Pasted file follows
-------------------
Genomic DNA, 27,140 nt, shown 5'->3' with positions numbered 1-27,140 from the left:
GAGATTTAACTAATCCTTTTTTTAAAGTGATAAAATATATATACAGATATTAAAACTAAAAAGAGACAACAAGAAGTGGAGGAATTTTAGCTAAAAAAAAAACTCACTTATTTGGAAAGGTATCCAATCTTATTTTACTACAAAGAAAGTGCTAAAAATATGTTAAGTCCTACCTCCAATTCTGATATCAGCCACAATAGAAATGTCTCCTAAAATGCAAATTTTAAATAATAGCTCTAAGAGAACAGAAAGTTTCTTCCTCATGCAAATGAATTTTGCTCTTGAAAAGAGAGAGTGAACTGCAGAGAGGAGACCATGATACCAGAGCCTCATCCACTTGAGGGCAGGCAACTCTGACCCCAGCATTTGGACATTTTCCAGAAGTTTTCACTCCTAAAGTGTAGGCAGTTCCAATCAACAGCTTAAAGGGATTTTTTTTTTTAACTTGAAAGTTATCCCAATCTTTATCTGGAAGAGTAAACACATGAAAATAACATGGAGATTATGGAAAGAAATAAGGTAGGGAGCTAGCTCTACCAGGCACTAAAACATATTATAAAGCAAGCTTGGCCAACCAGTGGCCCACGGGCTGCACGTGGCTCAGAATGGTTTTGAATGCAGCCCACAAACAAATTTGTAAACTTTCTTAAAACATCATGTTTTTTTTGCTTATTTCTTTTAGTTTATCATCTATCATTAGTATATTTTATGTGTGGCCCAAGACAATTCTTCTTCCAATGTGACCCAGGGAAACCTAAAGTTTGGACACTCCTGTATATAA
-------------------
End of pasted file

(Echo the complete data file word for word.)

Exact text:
Genomic DNA, 27,140 nt, shown 5'->3' with positions numbered 1-27,140 from the left:
GAGATTTAACTAATCCTTTTTTTAAAGTGATAAAATATATATACAGATATTAAAACTAAAAAGAGACAACAAGAAGTGGAGGAATTTTAGCTAAAAAAAAAACTCACTTATTTGGAAAGGTATCCAATCTTATTTTACTACAAAGAAAGTGCTAAAAATATGTTAAGTCCTACCTCCAATTCTGATATCAGCCACAATAGAAATGTCTCCTAAAATGCAAATTTTAAATAATAGCTCTAAGAGAACAGAAAGTTTCTTCCTCATGCAAATGAATTTTGCTCTTGAAAAGAGAGAGTGAACTGCAGAGAGGAGACCATGATACCAGAGCCTCATCCACTTGAGGGCAGGCAACTCTGACCCCAGCATTTGGACATTTTCCAGAAGTTTTCACTCCTAAAGTGTAGGCAGTTCCAATCAACAGCTTAAAGGGATTTTTTTTTTTAACTTGAAAGTTATCCCAATCTTTATCTGGAAGAGTAAACACATGAAAATAACATGGAGATTATGGAAAGAAATAAGGTAGGGAGCTAGCTCTACCAGGCACTAAAACATATTATAAAGCAAGCTTGGCCAACCAGTGGCCCACGGGCTGCACGTGGCTCAGAATGGTTTTGAATGCAGCCCACAAACAAATTTGTAAACTTTCTTAAAACATCATGTTTTTTTTGCTTATTTCTTTTAGTTTATCATCTATCATTAGTATATTTTATGTGTGGCCCAAGACAATTCTTCTTCCAATGTGACCCAGGGAAACCTAAAGTTTGGACACTCCTGTATATAA